How Do I Create a Marketing Strategy?
An Well Executed Marketing Strategy can help you create impactful, long-term results.
A marketing strategy will help you understand how your marketing activities can support your business goals. And it will require much of the same information you used to determine what type of marketing you need. Let’s take a look at building marketing strategies in general and how you can create an inbound marketing strategy.
Table of Contents:
- A High-Level Plan: Marketing Strategy
- Creating an Inbound Marketing Strategy
- Should Your Marketing Strategy Include an Agency?
A High-Level Plan: Marketing Strategy
Although most marketing professionals readily agree on the definition of a marketing campaign – i.e. activities used to achieve a particular goal – the lines between marketing strategy and marketing plan tend to be a bit more blurred. To keep things clear, let’s say a marketing strategy consists of the following steps:
- Identifying your business goals.
- Creating marketing goals that support those business goals.
- Researching your market and determining your target audience. (These goals are all covered in the research we’ve already discussed in the Types of Marketing article.)
- Building customer profiles.
- Analyzing the competition.
- Determining which marketing channels, techniques, and strategies will support your goals.
After these steps have been completed, you can develop a marketing plan, which covers the details of how you’ll put these strategies into practice. However, we won’t spend a lot of time on this overview; this is all familiar stuff for business owners and marketing professionals. What you might be wondering now is “How can I create a strategy specifically for inbound marketing?”
Creating an Inbound Marketing Strategy
Creating an inbound marketing strategy requires you to tailor each set of marketing goals (and activities) to your audience’s stage.
In the attract stage, your audience is just learning about the problem or need that your company can fill; content in this stage is primarily educational. In the convert stage, you’re encouraging the lead to take action and partner with your business. In the close stage, you’re getting the details worked out and turning the lead into a customer; in the delight stage, you’re building customer engagement through great content and follow-up. However, for the purposes of this article, we’ll combine the last two stages into the nurture stage.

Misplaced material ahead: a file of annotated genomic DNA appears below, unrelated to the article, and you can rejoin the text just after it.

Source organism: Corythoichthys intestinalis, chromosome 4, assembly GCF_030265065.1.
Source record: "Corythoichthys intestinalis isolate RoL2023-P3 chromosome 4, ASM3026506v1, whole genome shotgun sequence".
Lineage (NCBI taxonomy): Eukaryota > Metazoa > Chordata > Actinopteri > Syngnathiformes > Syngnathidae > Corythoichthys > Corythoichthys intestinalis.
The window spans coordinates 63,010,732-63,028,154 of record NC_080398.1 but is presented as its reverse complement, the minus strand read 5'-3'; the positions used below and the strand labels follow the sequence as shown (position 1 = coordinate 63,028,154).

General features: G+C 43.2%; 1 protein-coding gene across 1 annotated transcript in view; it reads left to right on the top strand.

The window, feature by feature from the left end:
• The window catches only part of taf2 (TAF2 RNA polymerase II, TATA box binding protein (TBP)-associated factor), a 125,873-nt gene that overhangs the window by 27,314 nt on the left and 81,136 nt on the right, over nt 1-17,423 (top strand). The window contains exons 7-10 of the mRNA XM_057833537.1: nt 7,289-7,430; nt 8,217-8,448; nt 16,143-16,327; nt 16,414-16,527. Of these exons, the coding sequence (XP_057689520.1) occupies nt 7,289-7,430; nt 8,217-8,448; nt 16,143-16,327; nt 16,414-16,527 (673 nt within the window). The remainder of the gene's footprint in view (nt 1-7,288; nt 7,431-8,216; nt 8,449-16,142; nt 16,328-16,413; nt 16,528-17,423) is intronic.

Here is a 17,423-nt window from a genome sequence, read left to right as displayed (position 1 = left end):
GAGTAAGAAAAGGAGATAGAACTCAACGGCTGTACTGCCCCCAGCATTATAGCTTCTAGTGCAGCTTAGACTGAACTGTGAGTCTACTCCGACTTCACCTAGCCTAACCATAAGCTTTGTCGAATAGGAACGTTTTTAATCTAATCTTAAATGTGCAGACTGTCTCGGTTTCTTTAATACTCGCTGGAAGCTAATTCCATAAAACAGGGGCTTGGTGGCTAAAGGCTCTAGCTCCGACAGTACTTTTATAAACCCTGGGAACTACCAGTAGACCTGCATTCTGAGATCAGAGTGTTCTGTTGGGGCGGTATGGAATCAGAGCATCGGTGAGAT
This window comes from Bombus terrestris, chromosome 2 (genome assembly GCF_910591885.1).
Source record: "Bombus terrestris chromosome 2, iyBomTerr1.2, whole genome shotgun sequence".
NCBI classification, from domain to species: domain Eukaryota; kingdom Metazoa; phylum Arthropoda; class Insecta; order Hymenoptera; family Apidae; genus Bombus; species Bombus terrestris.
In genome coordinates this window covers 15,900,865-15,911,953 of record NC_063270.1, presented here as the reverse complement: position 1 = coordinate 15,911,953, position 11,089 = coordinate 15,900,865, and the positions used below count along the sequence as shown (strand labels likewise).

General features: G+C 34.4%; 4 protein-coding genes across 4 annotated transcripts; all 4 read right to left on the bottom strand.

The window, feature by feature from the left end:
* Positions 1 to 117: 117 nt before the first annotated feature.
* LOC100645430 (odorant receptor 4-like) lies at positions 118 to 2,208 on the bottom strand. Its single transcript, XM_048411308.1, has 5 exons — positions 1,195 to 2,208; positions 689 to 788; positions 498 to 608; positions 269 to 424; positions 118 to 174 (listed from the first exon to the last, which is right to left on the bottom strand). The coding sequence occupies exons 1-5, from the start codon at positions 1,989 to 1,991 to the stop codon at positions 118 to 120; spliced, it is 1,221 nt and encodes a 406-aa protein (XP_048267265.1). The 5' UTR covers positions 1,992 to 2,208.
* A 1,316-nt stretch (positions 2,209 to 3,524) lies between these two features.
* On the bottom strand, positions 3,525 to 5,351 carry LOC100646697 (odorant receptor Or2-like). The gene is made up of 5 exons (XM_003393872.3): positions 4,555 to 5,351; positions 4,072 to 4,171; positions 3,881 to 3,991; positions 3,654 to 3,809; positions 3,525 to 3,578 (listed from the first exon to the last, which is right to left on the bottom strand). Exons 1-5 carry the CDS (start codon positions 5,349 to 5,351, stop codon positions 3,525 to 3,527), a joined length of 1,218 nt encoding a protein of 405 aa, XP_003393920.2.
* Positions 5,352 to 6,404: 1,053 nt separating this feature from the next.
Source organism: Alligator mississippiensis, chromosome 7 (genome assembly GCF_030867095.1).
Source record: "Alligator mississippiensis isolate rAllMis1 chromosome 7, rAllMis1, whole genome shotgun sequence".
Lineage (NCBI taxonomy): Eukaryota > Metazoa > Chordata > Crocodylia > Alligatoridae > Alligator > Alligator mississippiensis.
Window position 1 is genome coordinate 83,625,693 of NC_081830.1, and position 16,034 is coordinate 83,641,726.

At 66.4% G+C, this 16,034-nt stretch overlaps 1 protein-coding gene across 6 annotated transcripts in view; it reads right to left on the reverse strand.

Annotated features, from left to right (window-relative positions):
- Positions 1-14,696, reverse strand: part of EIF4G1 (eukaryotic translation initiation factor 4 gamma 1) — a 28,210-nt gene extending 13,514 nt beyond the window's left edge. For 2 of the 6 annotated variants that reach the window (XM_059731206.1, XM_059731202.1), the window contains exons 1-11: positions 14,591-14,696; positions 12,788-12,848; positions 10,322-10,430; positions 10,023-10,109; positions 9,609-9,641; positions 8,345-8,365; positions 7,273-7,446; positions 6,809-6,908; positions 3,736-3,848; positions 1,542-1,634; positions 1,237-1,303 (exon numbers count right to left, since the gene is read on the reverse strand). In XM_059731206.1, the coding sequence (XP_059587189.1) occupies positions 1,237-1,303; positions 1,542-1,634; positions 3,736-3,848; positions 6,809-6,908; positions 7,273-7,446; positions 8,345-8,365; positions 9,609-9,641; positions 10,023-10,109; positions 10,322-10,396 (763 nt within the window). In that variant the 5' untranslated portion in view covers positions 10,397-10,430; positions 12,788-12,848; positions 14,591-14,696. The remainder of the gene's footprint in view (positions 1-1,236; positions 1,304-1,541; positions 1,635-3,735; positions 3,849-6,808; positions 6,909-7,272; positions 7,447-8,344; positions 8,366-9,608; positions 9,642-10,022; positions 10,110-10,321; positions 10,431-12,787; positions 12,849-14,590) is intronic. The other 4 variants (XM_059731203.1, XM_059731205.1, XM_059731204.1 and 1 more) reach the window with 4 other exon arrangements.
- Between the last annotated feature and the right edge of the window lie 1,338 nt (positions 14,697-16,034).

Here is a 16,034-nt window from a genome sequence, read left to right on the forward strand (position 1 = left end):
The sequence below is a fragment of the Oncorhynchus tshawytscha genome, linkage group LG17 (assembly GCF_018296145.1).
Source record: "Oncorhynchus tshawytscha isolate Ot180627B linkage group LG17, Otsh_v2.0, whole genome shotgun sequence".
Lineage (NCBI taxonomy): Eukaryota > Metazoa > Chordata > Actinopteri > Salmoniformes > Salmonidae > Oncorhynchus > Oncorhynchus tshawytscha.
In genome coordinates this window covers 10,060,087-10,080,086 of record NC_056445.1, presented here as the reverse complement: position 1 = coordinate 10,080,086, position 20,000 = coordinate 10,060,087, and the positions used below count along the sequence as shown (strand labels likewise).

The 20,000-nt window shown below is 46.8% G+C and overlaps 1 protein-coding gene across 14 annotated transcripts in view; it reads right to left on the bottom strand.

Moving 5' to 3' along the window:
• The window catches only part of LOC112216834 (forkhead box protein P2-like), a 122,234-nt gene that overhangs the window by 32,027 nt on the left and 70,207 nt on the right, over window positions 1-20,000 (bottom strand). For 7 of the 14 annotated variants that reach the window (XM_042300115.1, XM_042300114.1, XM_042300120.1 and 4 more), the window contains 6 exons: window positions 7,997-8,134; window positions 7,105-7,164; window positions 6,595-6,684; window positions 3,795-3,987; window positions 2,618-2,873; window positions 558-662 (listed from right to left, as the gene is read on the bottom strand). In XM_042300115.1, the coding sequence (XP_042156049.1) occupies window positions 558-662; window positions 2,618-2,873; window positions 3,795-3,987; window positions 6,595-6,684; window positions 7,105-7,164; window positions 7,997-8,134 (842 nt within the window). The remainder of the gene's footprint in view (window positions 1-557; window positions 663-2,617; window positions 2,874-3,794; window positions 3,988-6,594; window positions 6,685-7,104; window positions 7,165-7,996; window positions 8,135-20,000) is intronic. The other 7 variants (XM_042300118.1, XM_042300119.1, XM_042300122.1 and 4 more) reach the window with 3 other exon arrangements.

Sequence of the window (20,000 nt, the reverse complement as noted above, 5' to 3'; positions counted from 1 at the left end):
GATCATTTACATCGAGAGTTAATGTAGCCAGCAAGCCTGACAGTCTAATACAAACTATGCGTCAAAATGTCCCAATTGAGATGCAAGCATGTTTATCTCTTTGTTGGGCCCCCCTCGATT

What do you need to do in each stage of an inbound marketing strategy?
- Perform a content audit. This means cataloging each piece of marketing content you have and seeing how it matches up with your business objectives, marketing goals, and (most importantly) your audience’s needs.
- Create targeted content. If there are gaps in your content, create new pieces that will align with your goals. It’s important to consider where your audience is likely to be looking for this information, e.g. on your website, in search results, on Facebook or LinkedIn, etc.
- Ensure content visibility. In other words, make sure your content is findable. This can include using tools like social media marketing and search engine optimization.
- Understand visitors' needs and goals. We’ve covered this repeatedly, but it is an essential ingredient to successful inbound marketing. Without a clear focus on your customers, it's all too easy to get caught up in your company’s needs – to the exclusion of what your audience wants.
- Create targeted content, part 2. At this point, your audience is looking for more detailed pieces, such as eBooks, white papers, demos, etc. Develop content that shows how your company can solve a specific problem.
- Have a clear Call to Action. Once the lead has consumed the content, make the next step clear. It can be contacting sales, calling for a free consultation, or even reading another piece of content. Without the call to action, the lead may lose momentum.
- Personalize. At this stage, you should know a fair amount about the contact: name, business, industry, preferred channels/communication methods, etc. Use this information to create tailored interactions that will make the person feel important to your company.
- Stay in touch. After the sale is made, mind your manners! Thank your new customer. Keep them informed about new products/features/offers. And include non-sales content that is valuable to the customer, such as free state-of-the-industry reports or newsletters.
- Create targeted content, part 3. Continue to create content that’s designed for existing customers: how-to’s, troubleshooting guides, explainer videos, etc. Listen to their feedback and share it with other customer-facing areas.
Should Your Marketing Strategy Include an Agency?
Developing an inbound marketing strategy is a lot of work, and it takes a diverse set of skills. What should you do if you don’t have all of these skills in-house? In our next article, we’ll discuss how you can overcome a skill gap and when it’s time to hire a marketing agency.
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